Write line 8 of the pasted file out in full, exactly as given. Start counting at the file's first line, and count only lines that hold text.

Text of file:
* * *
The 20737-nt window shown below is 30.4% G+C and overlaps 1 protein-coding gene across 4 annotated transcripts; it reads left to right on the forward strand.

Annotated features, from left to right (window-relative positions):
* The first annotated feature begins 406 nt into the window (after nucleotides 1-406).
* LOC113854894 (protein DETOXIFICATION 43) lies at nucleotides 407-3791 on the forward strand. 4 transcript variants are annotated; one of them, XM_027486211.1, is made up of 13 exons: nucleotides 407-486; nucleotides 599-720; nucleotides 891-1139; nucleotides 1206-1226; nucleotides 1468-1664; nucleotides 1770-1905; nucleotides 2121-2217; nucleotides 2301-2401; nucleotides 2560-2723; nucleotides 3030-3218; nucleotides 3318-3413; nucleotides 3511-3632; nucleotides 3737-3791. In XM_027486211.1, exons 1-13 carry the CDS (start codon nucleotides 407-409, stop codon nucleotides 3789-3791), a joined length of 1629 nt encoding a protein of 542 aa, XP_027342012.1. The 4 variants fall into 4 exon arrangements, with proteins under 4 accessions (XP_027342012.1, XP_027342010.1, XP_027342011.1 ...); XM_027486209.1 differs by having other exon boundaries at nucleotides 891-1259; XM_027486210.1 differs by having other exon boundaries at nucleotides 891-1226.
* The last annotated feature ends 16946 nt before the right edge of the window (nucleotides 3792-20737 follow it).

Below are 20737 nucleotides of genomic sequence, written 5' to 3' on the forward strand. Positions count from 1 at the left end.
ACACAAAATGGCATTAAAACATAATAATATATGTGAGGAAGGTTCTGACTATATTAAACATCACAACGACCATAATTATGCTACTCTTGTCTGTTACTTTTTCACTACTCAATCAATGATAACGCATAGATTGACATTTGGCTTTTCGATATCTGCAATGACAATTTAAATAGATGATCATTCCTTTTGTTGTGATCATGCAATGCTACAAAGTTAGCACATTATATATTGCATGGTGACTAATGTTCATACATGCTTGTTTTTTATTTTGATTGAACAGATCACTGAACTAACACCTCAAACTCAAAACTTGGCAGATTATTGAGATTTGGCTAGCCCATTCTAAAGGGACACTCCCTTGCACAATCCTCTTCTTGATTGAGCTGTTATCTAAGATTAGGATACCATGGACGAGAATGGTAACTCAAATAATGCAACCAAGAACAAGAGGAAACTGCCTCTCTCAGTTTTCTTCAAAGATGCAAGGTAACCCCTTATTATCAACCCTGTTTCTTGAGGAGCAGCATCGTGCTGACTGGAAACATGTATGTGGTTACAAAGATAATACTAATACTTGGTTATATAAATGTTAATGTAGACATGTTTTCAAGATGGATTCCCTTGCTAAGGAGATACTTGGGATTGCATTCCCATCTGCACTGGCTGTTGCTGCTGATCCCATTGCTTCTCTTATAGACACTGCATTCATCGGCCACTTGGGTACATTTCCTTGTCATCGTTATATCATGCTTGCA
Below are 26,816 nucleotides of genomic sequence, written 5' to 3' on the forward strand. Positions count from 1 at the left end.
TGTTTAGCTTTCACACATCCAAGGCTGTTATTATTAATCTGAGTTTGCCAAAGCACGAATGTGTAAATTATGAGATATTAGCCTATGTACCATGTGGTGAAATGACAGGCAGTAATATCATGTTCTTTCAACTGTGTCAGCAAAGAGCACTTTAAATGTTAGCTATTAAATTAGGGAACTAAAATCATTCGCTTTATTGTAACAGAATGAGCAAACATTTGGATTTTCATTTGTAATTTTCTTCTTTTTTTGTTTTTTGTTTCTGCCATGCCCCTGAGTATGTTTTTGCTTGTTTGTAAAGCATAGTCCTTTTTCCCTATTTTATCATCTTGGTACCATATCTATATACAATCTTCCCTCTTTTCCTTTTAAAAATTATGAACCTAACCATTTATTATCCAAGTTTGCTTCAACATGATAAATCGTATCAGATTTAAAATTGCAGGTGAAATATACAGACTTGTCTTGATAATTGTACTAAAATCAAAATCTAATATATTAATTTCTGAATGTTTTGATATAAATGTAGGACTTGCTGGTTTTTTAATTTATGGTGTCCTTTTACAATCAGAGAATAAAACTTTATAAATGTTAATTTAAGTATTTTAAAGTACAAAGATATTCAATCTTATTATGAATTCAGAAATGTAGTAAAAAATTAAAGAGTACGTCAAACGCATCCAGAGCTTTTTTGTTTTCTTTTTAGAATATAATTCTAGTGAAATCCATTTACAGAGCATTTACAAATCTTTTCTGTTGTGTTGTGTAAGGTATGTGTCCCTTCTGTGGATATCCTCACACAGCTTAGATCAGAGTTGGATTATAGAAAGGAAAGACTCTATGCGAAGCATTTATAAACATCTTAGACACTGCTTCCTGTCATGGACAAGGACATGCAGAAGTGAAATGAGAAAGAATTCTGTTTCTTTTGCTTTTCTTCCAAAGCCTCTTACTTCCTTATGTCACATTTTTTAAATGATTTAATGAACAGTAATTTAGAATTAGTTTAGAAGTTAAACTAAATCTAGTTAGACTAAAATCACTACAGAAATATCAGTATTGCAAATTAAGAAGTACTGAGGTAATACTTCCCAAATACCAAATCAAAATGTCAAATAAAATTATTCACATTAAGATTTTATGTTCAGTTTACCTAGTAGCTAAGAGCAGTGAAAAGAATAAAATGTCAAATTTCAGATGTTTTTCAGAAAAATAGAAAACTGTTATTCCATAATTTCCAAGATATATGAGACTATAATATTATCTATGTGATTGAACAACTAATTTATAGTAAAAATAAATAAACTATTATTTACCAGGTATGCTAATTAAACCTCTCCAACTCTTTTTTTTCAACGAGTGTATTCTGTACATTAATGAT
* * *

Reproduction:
Below are 26,816 nucleotides of genomic sequence, written 5' to 3' on the forward strand. Positions count from 1 at the left end.